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For years paracetamol was considered safer than other over-the-counter painkillers such as ibuprofen and similar anti-inflammatories, which are known to raise blood pressure and irritate the stomach lining with long-term use.
But last week a study by the University of Edinburgh found paracetamol can cause a rise in blood pressure when taken long term by people who already have hypertension, raising their risk of heart attack and stroke by up to a fifth.
This is concerning news, not least when it’s estimated millions of Britons have high blood pressure but don’t know it.
A gel is absorbed directly into the skin, and the active ingredients’ molecules are small enough to pass through into the tissue just below (stock image used)
With risks now attached to the two most popular over-the-counter painkillers, one alternative for mild to moderate muscular or joint pain could be topical gel painkillers, suggests Dr Nisa Aslam, an NHS GP based in East London: ‘People don’t realise they offer a similar level of pain relief to tablets, but with a lower risk of side-effects.’
When you take an oral painkiller it’s absorbed by the gut, distributed throughout the body via blood and broken down in the liver before being removed in urine.
By comparison, a gel is absorbed directly into the skin, and the active ingredients’ molecules are small enough to pass through into the tissue just below — where they then target the specific body part which is painful.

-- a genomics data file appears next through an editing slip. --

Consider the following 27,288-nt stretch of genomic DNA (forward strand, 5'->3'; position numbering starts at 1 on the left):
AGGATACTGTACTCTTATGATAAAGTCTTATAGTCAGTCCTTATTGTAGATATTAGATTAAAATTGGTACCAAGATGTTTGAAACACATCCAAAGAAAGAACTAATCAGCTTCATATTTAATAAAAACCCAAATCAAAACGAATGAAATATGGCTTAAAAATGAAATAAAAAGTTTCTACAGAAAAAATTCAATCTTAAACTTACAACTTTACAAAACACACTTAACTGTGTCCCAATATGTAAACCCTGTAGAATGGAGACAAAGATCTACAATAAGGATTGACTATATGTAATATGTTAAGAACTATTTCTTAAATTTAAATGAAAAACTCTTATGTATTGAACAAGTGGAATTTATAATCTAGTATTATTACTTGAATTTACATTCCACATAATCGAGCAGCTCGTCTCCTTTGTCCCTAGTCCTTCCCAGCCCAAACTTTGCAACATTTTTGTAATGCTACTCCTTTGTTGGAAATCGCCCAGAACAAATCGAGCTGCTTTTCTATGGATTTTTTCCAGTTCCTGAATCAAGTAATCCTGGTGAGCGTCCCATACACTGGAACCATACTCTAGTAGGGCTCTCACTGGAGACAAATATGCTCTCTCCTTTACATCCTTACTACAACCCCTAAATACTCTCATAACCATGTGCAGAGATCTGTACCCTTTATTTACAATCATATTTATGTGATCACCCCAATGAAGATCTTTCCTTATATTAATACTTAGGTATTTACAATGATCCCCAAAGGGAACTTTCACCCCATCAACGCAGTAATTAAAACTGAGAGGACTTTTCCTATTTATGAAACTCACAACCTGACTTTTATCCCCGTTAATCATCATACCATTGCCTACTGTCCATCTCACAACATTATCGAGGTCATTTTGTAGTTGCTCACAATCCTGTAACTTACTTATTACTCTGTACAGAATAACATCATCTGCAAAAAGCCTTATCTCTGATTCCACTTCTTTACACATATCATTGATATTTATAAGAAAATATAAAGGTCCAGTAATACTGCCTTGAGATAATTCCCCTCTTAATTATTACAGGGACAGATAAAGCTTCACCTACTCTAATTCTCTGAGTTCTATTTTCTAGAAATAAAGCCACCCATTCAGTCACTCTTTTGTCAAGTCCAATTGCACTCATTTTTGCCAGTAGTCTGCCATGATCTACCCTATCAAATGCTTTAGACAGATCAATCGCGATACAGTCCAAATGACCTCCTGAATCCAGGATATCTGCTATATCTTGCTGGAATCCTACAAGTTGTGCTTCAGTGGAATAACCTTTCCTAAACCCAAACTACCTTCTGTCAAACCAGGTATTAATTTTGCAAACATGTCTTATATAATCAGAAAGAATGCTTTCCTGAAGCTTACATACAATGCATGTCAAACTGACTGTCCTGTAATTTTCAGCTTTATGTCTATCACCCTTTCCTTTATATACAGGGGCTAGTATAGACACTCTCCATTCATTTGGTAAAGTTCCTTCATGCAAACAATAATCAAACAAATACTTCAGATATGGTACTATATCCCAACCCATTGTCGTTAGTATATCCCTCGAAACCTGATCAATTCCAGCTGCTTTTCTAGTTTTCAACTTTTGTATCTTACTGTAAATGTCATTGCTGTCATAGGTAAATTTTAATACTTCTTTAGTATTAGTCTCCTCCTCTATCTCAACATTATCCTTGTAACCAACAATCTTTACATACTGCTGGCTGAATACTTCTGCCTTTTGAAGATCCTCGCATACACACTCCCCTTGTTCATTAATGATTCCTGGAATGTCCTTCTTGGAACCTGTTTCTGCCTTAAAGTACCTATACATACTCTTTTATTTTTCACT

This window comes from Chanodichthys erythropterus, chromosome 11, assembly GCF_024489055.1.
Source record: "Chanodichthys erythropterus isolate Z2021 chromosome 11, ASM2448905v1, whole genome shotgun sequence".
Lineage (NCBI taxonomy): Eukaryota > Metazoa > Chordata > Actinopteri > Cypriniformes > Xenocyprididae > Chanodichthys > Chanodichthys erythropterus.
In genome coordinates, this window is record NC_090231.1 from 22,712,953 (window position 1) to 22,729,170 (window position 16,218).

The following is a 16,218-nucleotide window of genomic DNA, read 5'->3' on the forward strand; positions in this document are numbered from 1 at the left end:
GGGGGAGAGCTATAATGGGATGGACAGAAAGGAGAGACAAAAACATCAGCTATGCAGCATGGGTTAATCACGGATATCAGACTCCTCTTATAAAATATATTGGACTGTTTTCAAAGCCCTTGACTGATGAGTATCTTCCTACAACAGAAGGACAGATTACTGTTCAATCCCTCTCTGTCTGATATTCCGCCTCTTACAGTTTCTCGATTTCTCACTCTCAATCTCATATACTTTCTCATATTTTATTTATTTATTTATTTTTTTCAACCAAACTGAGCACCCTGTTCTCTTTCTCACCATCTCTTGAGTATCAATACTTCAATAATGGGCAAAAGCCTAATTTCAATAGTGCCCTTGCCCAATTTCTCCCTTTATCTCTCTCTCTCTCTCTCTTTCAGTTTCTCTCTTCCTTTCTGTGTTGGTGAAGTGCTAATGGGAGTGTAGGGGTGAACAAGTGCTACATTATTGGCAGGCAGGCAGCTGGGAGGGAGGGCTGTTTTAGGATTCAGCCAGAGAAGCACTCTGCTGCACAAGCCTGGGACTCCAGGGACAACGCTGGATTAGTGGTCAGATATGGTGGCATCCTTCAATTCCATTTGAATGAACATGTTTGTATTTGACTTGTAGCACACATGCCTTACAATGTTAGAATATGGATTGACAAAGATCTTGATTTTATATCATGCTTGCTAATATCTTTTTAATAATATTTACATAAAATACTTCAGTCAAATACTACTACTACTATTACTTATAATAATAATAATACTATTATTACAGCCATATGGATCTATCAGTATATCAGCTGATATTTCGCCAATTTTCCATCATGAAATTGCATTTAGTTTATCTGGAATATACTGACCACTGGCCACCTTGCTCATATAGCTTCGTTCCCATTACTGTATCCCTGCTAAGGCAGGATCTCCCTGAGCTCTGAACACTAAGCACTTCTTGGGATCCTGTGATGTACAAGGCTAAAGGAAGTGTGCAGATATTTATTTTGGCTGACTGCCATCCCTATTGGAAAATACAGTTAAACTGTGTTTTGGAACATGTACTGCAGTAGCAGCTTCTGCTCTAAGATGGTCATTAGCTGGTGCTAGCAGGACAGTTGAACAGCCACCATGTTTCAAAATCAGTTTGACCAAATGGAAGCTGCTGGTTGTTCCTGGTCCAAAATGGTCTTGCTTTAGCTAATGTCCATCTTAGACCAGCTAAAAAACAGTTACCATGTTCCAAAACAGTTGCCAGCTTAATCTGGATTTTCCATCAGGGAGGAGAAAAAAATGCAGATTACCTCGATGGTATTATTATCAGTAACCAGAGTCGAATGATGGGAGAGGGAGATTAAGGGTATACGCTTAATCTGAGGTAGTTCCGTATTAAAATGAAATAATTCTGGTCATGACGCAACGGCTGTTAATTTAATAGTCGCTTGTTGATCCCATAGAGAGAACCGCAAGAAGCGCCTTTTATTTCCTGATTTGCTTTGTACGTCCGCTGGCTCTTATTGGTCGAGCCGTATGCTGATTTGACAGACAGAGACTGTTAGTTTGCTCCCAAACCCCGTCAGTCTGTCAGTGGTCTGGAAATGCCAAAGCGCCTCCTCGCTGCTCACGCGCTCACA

Only a fraction of medicine reaches the bloodstream, compared to a pill.
‘Crucially, this means overall levels in the body remain low, reducing the risk of gastric problems and raised blood pressure,’ says Dr Aslam.
Typically these gels contain non-steroidal anti-inflammatory drugs (NSAIDs) such as ibuprofen.
‘As with all NSAIDs, if you have a sensitivity to aspirin, ibuprofen or related drugs or have asthma, a history of ulcers or kidney problems, check with your GP or pharmacist before use,’ says Dr Aslam.
Here, she selects the best topical painkillers:
IBULEVE PAIN RELIEF 5% GEL
100g, £11, available from most pharmacies
BEST FOR: Mild muscular aches and injuries.
EXPERT COMMENT: A good starting point for the treatment of milder muscle aches and injuries, you simply massage this gel into the affected area. There are two dose levels of the active ingredient — ibuprofen — found in these gels, 5 per cent and 10 per cent. This product contains the lower dose.
NSAIDs work by preventing an enzyme, cyclooxygenase, from making chemicals called prostaglandins, which are responsible for inflammation and the feeling of pain.
The gel only targets the inflamed muscular tissue directly below the skin it’s applied to, so avoids most of the side-effects of long-term oral NSAID use.
It also contains alcohol which evaporates as it’s applied, creating an immediate cooling effect and taking the edge off your pain before the real drug kicks in.
The drug itself takes up to 25 minutes to work and should last for at least four hours.
A Cochrane review in 2015 found that topical NSAIDs were as effective for mild to moderate sprains, strains and joint pain as oral pills.
Typically these gels contain non-steroidal anti-inflammatory drugs (NSAIDs) such as ibuprofen (stock photo used)
NUROFEN JOINT & BACK PAIN RELIEF 10%
40g, £7.29, boots.com
BEST FOR: Backache.
EXPERT COMMENT: This stronger dose of 10 per cent topical ibuprofen is very useful for more troublesome pain — for example, lower backache or joint pain.
It’s safe for daily use and for long-term pain — although new pain that persists for more than two weeks should be checked by your doctor.
I would start by trying 5 per cent ibuprofen gel, as it’s always safest to begin with the lowest dose.